As you are shopping for math games, you need to realize that there is a wide range of products available. You will still be able to find traditional math games. These are the games where students practice their basic facts with arcade-like programming. But, math games are no longer only the arcade-style games you may remember. You can find software that contains your students' favorite cartoon or movie characters. As they move through the levels they must answer math questions to proceed. Tracking student's progress and the cability to personalize lessons to the student's ability are features of some math game software. Students advance levels once they've reached competency on skills being worked on. Some math games have features that encourage and build analytical skills, problem approach, logic and systematic thinking. While your students may not realize this is math, you know that these thinking skills are essential to finding success in the subject. You can even purchase mystery programs where the students act as detectives solving "math mysteries."

Whatever program you decide to use in your math classroom, be sure to set aside time when the students can play math games. Interactive math games are one way to introduce and reinforce math concepts with an entertaining medium. With math games, math can become a little bit more fun for everyone.

Math games do not replace the need for a teacher. There is nothing that educational software can teach in math that can be taught without a teacher. Math is one of those subjects that really requires an instructor. However, math games can be used to reinforce and reward in the math classroom.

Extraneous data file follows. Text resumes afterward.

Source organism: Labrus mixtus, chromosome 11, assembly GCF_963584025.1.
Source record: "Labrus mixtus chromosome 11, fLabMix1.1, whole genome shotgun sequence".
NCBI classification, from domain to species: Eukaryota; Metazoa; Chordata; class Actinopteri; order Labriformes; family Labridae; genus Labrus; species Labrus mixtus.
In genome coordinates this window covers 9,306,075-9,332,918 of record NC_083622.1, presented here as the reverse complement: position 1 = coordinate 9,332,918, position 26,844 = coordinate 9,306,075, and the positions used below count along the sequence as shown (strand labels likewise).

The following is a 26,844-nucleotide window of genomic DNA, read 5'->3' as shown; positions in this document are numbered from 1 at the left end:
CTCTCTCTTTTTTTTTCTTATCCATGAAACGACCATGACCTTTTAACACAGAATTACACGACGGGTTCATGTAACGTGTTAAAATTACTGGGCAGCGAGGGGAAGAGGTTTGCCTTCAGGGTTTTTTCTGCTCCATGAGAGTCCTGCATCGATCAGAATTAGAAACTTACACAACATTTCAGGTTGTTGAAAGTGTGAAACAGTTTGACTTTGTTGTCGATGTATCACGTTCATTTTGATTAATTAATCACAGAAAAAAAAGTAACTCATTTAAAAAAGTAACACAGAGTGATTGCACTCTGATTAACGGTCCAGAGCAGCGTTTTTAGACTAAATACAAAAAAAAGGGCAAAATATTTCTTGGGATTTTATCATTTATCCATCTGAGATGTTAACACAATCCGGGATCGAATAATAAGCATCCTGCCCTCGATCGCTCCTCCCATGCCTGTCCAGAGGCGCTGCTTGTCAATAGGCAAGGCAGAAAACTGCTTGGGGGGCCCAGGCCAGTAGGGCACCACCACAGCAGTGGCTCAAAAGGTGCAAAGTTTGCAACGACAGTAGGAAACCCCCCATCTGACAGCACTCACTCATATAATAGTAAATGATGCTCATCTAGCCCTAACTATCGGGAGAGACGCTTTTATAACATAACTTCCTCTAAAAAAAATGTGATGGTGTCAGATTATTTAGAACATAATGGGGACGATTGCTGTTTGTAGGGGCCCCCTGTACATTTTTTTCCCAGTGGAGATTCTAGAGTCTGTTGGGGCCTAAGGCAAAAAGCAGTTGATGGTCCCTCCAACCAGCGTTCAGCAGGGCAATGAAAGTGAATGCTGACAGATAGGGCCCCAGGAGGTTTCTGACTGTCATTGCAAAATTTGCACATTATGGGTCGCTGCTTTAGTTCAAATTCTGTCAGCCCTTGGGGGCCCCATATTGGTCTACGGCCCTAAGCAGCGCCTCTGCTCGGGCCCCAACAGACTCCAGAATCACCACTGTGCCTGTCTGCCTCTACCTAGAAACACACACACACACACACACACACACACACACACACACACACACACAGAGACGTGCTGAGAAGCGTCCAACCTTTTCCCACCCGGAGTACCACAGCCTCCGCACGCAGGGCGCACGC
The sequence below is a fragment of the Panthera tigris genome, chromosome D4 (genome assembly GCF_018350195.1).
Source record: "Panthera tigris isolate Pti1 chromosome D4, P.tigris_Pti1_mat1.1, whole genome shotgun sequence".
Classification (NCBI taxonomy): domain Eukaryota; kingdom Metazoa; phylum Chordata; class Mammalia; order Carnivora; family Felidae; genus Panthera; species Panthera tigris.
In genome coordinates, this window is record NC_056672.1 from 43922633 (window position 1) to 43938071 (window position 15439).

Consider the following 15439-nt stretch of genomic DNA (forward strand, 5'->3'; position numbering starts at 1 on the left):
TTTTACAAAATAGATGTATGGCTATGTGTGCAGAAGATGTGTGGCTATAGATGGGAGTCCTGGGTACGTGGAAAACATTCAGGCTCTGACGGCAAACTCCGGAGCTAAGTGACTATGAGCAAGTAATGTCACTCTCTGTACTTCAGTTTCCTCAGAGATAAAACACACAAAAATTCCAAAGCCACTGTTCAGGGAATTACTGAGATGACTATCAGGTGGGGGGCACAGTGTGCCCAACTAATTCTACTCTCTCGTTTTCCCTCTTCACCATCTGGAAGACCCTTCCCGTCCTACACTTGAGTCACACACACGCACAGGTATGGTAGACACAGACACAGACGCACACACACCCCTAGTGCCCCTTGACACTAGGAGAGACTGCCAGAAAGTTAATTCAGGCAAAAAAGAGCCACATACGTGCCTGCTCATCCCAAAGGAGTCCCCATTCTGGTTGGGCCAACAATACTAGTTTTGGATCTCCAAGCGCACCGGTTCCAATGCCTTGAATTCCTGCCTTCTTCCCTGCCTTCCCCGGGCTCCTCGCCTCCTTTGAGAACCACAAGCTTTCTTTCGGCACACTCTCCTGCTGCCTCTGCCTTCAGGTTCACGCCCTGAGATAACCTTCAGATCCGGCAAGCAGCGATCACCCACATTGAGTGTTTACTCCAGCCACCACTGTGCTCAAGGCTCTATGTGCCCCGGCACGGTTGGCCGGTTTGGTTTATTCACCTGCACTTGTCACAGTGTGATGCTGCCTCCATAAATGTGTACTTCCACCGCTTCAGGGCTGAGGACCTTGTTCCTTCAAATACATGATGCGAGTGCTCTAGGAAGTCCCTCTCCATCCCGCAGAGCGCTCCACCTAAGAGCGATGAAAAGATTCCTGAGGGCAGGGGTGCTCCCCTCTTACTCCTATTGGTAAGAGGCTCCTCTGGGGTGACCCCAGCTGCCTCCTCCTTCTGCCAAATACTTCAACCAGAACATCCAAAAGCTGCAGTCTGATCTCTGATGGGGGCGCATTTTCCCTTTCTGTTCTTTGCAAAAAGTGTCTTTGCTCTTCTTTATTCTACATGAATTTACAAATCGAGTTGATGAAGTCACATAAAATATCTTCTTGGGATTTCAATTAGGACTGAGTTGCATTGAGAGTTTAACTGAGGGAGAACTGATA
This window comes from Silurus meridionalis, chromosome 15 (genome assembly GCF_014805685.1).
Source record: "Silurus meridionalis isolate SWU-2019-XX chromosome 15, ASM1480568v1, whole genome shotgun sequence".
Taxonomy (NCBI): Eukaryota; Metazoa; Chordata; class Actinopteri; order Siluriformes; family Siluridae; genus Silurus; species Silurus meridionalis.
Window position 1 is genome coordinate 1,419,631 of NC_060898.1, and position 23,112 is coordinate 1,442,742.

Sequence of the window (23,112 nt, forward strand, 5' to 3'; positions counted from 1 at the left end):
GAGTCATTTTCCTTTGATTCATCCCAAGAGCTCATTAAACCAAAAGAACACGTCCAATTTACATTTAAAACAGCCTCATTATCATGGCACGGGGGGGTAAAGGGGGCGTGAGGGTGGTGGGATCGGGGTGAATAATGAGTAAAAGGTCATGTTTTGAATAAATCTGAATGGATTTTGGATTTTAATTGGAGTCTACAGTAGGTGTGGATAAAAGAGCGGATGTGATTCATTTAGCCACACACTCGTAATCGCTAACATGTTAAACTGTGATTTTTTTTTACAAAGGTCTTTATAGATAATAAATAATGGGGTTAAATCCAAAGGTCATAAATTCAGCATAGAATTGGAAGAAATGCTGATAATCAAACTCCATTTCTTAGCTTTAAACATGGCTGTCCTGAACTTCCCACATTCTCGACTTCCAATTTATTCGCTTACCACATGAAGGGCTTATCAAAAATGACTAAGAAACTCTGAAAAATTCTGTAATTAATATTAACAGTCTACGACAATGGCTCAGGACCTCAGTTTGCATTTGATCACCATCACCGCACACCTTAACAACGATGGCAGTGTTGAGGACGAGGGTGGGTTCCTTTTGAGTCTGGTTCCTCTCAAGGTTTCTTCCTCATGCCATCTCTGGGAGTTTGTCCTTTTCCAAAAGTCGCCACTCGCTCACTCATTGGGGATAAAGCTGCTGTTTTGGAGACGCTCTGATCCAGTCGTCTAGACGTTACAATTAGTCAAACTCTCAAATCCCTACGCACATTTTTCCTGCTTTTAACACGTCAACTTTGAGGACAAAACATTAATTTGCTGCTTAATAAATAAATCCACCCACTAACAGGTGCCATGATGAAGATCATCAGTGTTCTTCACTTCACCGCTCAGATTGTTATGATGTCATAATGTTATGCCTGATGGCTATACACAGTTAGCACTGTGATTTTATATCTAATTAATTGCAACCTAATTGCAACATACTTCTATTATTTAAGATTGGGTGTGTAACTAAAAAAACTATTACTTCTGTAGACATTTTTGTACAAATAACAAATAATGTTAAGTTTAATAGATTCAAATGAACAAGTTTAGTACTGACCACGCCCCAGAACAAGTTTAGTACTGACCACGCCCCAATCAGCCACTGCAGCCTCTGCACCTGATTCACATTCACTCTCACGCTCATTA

Imagine if you are teaching junior high math and realize that some of your students do not know how to add and subtract. If you have to take valuable class time to teach these basic elementary math skills, the rest of your students will suffer. However, if this student group is not able to do simple addition or subtraction, they are going to struggle all year. One way to encourage them to practice in a fun, competitive way without detracting from the overall class is to allow them to play math games. Maybe time can be set aside regularly and designated as free time. Students who need to reinforce skills can get extra math practice and students already at grade level can start homework or be challenged at a higher level. Teachers can set up the math games so that they focus on areas that need reinforcement. You can make random groups and rotate them so all of your students get a chance to play during the week. This way, certain students are not identified and all students receive important practice.